Capital Gains tax changes on private residence from April 2020

Property owners with taxable gains on their residential properties need  to be aware of the changes to how the tax is paid and changes to valuable exemptions.

Under the current system, these gains would be reported in the self assessment tax return and the tax is payable on 31st January after the tax year in which the disposal is made.

From 6 April 2020 individuals with capital gains on the sale of residential properties must complete a new standalone online return to HMRC and pay the tax due within 30 days of completion of the sale.

There are implications for calculating the tax where the property had previously been your main residence. Under the current rules, if you sell a residential property which was at one time was your main residence and then subsequently rented out, it was possible to claim letting relief up to £40,000 from any capital gain. The new rules determine that this relief will only be available if the owner was living in the property during the letting period.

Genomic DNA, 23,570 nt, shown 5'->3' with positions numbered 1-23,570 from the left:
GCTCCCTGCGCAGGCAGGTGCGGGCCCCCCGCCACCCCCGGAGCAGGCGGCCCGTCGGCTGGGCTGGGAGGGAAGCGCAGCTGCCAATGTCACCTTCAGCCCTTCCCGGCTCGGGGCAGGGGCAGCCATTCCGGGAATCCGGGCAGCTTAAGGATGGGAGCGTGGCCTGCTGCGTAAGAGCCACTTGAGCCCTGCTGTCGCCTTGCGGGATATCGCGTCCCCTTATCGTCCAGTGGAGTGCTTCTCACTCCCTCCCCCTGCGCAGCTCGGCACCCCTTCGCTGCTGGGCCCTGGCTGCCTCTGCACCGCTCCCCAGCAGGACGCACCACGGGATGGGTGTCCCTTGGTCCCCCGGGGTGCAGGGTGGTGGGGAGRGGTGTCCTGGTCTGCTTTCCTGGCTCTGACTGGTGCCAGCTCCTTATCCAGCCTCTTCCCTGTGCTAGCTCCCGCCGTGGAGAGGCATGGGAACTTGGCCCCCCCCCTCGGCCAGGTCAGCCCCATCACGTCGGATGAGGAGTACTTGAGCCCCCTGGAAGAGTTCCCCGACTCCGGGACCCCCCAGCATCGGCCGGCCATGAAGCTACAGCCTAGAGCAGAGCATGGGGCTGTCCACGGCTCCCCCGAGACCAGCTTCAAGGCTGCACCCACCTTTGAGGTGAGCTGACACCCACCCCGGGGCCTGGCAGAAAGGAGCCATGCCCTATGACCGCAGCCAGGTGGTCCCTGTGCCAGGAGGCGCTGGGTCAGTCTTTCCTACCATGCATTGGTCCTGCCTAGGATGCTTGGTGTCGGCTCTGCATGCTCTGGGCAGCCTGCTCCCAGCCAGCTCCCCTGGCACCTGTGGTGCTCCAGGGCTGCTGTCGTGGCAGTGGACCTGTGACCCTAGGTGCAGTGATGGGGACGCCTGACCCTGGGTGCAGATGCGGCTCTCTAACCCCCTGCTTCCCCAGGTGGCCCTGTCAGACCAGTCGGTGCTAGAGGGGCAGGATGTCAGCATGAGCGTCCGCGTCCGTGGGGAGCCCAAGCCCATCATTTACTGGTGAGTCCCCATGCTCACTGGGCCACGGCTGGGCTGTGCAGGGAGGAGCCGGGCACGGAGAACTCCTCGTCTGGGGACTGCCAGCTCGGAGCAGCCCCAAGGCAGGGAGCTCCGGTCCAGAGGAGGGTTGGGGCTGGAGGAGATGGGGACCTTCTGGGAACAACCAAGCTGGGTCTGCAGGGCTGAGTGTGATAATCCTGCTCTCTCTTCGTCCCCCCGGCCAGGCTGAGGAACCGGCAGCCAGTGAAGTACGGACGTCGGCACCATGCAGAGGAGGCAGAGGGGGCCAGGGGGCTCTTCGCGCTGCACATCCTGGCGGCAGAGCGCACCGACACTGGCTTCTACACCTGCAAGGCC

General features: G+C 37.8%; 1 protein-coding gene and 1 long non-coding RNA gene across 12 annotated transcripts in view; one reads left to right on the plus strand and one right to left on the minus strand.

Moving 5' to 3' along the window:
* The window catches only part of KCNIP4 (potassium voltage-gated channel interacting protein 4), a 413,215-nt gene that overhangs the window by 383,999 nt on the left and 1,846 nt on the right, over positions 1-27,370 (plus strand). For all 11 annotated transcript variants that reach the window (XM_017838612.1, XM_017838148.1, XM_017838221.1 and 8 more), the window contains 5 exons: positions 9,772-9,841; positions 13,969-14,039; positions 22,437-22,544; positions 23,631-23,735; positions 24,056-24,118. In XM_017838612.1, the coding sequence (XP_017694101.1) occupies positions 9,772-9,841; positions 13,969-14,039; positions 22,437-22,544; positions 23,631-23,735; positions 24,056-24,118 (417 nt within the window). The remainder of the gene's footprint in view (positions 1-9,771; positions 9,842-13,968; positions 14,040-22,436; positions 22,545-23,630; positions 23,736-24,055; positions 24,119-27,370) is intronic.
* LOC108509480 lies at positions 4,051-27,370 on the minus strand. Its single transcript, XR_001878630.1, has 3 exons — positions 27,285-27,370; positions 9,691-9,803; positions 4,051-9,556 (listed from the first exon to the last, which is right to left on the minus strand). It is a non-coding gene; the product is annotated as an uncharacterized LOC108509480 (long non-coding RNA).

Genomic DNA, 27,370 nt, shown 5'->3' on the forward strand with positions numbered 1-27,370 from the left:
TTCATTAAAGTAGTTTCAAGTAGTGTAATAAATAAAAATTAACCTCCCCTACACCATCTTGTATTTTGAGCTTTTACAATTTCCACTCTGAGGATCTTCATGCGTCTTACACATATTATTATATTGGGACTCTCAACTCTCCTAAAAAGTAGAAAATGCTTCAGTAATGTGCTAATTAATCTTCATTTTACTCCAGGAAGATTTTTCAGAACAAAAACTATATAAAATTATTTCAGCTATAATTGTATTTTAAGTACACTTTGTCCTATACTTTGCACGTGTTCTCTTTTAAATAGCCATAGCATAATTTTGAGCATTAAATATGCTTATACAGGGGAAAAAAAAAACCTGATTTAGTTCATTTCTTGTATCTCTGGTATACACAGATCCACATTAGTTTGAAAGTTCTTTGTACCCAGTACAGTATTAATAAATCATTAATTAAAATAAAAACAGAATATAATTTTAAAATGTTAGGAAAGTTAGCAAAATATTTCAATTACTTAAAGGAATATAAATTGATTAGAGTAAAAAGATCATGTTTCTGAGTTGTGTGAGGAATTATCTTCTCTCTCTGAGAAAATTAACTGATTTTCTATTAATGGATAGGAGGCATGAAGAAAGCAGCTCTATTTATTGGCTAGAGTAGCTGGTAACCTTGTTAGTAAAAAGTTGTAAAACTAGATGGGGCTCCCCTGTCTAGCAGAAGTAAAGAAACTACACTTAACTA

In addition to this, the final period of ownership will also be cut from 18 months to just 9 months where the property was once the principal private residence.

The obligation to file a return is wholly on you as the taxpayer, rather than the solicitor or estate agent dealing with the conveyance. Therefore if you are contemplating selling a residential property that will be subject to capital gains tax, contact us as soon as possible so that we can help you to calculate the tax due and submit the return on time.

For any questions, please contact Karen Keeling.